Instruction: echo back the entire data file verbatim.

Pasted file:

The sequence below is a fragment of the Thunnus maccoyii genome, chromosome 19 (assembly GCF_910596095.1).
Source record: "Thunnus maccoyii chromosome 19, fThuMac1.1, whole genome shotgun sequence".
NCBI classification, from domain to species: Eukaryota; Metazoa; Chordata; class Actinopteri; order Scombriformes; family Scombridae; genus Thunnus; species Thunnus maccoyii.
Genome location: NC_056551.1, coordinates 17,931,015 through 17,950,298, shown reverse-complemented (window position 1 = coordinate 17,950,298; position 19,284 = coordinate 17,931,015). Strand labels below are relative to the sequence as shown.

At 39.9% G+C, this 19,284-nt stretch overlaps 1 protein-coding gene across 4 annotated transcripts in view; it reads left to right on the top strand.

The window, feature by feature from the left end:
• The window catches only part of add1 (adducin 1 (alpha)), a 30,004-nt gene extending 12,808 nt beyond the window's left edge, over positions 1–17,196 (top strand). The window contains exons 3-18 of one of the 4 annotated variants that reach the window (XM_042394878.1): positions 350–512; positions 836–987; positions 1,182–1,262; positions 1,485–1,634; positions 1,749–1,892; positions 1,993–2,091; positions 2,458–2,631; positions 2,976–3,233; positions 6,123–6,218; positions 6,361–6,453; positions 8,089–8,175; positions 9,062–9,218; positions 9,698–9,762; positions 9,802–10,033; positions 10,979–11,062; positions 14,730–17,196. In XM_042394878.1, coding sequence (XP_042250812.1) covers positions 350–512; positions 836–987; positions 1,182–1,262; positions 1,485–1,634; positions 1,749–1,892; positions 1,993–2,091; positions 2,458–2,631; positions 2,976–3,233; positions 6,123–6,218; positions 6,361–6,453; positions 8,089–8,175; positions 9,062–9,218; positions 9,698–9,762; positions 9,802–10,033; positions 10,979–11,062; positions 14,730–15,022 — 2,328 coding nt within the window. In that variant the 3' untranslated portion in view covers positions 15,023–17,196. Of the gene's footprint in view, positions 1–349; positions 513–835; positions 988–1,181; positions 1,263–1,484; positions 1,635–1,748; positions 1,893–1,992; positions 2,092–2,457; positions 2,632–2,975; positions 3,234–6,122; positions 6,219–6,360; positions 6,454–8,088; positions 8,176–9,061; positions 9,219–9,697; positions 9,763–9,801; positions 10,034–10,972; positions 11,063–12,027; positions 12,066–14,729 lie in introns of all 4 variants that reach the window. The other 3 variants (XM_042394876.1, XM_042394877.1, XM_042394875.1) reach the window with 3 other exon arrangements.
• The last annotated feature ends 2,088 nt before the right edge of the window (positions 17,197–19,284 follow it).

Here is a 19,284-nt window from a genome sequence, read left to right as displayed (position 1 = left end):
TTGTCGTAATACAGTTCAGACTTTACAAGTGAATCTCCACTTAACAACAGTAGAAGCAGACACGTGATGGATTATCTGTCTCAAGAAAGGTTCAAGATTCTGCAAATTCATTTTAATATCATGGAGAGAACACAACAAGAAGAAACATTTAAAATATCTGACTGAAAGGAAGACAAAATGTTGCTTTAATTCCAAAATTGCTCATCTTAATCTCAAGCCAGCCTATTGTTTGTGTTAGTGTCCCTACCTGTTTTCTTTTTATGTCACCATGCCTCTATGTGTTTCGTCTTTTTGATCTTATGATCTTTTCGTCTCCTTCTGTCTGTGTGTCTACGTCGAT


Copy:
The sequence below is a fragment of the Thunnus maccoyii genome, chromosome 19 (assembly GCF_910596095.1).
Source record: "Thunnus maccoyii chromosome 19, fThuMac1.1, whole genome shotgun sequence".
NCBI classification, from domain to species: Eukaryota; Metazoa; Chordata; class Actinopteri; order Scombriformes; family Scombridae; genus Thunnus; species Thunnus maccoyii.
Genome location: NC_056551.1, coordinates 17,931,015 through 17,950,298, shown reverse-complemented (window position 1 = coordinate 17,950,298; position 19,284 = coordinate 17,931,015). Strand labels below are relative to the sequence as shown.

At 39.9% G+C, this 19,284-nt stretch overlaps 1 protein-coding gene across 4 annotated transcripts in view; it reads left to right on the top strand.

The window, feature by feature from the left end:
• The window catches only part of add1 (adducin 1 (alpha)), a 30,004-nt gene extending 12,808 nt beyond the window's left edge, over positions 1–17,196 (top strand). The window contains exons 3-18 of one of the 4 annotated variants that reach the window (XM_042394878.1): positions 350–512; positions 836–987; positions 1,182–1,262; positions 1,485–1,634; positions 1,749–1,892; positions 1,993–2,091; positions 2,458–2,631; positions 2,976–3,233; positions 6,123–6,218; positions 6,361–6,453; positions 8,089–8,175; positions 9,062–9,218; positions 9,698–9,762; positions 9,802–10,033; positions 10,979–11,062; positions 14,730–17,196. In XM_042394878.1, coding sequence (XP_042250812.1) covers positions 350–512; positions 836–987; positions 1,182–1,262; positions 1,485–1,634; positions 1,749–1,892; positions 1,993–2,091; positions 2,458–2,631; positions 2,976–3,233; positions 6,123–6,218; positions 6,361–6,453; positions 8,089–8,175; positions 9,062–9,218; positions 9,698–9,762; positions 9,802–10,033; positions 10,979–11,062; positions 14,730–15,022 — 2,328 coding nt within the window. In that variant the 3' untranslated portion in view covers positions 15,023–17,196. Of the gene's footprint in view, positions 1–349; positions 513–835; positions 988–1,181; positions 1,263–1,484; positions 1,635–1,748; positions 1,893–1,992; positions 2,092–2,457; positions 2,632–2,975; positions 3,234–6,122; positions 6,219–6,360; positions 6,454–8,088; positions 8,176–9,061; positions 9,219–9,697; positions 9,763–9,801; positions 10,034–10,972; positions 11,063–12,027; positions 12,066–14,729 lie in introns of all 4 variants that reach the window. The other 3 variants (XM_042394876.1, XM_042394877.1, XM_042394875.1) reach the window with 3 other exon arrangements.
• The last annotated feature ends 2,088 nt before the right edge of the window (positions 17,197–19,284 follow it).

Here is a 19,284-nt window from a genome sequence, read left to right as displayed (position 1 = left end):
TTGTCGTAATACAGTTCAGACTTTACAAGTGAATCTCCACTTAACAACAGTAGAAGCAGACACGTGATGGATTATCTGTCTCAAGAAAGGTTCAAGATTCTGCAAATTCATTTTAATATCATGGAGAGAACACAACAAGAAGAAACATTTAAAATATCTGACTGAAAGGAAGACAAAATGTTGCTTTAATTCCAAAATTGCTCATCTTAATCTCAAGCCAGCCTATTGTTTGTGTTAGTGTCCCTACCTGTTTTCTTTTTATGTCACCATGCCTCTATGTGTTTCGTCTTTTTGATCTTATGATCTTTTCGTCTCCTTCTGTCTGTGTGTCTACGTCGAT